Contingencies in real estate contracts
In real estate contracts the contingency is a common element. Contingencies are clauses in a contract that give either the buyer or seller a way to get out of the contract if certain conditions or timelines aren’t met. Contingency means that the sale is subject to meet certain terms of the contract in a given timeframe.
Every contract can be unique. The possibilities for contingencies are virtually endless. Some of the more commonly used contingencies would include:
- Financing: Contingencies that depend on the buyer being able to obtain financing are very common. Within a specified time frame buyer has to show that he is qualified to get a loan.
- Home Inspections: Probably the most common type of contingency is the “contingent upon satisfactory completion of inspection”. There is any number of specific types of inspection for which a contingency might be included in a contract. Some of the more common would include inspection by a qualified home inspector for hidden defects, pest inspections, water and sewage system inspections, inspections dealing with the presence of radon or mold, roof inspections, etc.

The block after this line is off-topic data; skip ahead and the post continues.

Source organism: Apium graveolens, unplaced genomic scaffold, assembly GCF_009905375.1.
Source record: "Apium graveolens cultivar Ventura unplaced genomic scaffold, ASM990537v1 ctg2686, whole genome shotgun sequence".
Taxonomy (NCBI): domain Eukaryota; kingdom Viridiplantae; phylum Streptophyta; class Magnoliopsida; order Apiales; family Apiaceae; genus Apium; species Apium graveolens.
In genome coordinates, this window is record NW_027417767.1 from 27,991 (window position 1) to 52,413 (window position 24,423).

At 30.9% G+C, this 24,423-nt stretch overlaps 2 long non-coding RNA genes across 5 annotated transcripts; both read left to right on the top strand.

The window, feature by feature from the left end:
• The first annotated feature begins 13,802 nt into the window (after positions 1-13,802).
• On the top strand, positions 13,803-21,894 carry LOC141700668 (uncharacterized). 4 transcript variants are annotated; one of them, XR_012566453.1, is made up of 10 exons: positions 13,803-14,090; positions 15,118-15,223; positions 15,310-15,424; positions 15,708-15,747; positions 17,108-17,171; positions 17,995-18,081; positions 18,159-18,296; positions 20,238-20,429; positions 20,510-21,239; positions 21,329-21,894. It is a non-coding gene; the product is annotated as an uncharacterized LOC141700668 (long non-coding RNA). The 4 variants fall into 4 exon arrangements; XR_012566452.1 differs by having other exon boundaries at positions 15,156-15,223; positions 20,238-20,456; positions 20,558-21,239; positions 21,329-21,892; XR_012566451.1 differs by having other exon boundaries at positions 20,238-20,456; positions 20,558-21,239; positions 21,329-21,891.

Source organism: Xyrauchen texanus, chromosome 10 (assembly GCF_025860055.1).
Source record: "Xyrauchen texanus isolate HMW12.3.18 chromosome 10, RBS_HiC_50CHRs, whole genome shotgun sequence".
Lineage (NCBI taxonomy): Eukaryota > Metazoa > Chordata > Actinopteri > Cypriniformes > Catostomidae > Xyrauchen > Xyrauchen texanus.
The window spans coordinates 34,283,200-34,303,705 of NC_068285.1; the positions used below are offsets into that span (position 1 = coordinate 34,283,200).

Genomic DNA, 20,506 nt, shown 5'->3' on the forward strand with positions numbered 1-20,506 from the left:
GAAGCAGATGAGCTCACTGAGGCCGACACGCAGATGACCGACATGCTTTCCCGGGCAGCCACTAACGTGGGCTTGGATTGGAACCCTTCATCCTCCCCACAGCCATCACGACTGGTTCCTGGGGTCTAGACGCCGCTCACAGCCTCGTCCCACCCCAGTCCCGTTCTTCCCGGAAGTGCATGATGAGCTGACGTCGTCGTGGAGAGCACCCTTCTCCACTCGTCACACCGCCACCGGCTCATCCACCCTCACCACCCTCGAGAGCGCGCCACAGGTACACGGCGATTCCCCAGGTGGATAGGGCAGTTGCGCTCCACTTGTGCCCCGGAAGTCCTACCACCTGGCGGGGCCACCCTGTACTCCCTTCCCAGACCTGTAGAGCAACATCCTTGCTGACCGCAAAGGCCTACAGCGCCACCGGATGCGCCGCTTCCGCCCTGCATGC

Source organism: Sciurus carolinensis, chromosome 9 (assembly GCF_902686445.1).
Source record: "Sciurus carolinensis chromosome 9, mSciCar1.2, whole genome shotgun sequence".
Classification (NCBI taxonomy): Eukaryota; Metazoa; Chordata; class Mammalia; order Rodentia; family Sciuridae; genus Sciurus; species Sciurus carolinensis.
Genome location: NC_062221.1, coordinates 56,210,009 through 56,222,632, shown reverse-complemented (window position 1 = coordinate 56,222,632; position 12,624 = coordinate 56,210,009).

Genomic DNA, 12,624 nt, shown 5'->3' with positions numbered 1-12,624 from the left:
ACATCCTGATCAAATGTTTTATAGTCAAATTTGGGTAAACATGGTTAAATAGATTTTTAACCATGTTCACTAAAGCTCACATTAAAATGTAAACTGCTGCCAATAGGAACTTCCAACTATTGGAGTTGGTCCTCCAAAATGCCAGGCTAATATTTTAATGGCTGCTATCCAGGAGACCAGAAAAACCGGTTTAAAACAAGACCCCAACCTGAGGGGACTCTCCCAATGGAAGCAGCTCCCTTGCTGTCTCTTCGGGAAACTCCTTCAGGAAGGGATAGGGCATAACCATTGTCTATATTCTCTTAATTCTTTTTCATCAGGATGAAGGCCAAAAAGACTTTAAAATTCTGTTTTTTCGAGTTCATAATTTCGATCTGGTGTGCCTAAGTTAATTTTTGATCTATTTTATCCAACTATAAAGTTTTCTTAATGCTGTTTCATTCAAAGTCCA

- Appraisal: It’s not unusual for a buyer to have a contingency that allows for a formal appraised value at or above purchase price. Lenders will always want an appraisal performed; to make sure the subject property is worth as much as the amount it is paid for.
As a realtor, I always make sure that there are contingencies built into the contracts to protect my client’s interests, regardless which side I am representing in a transaction; the buyer or the seller.
Remember, just like everything else in real estate contracts, contingencies too, are negotiable. Always take care before signing that you are comfortable with all contingencies included in your contract. Likewise, take time to think about what contingencies you might like to have added.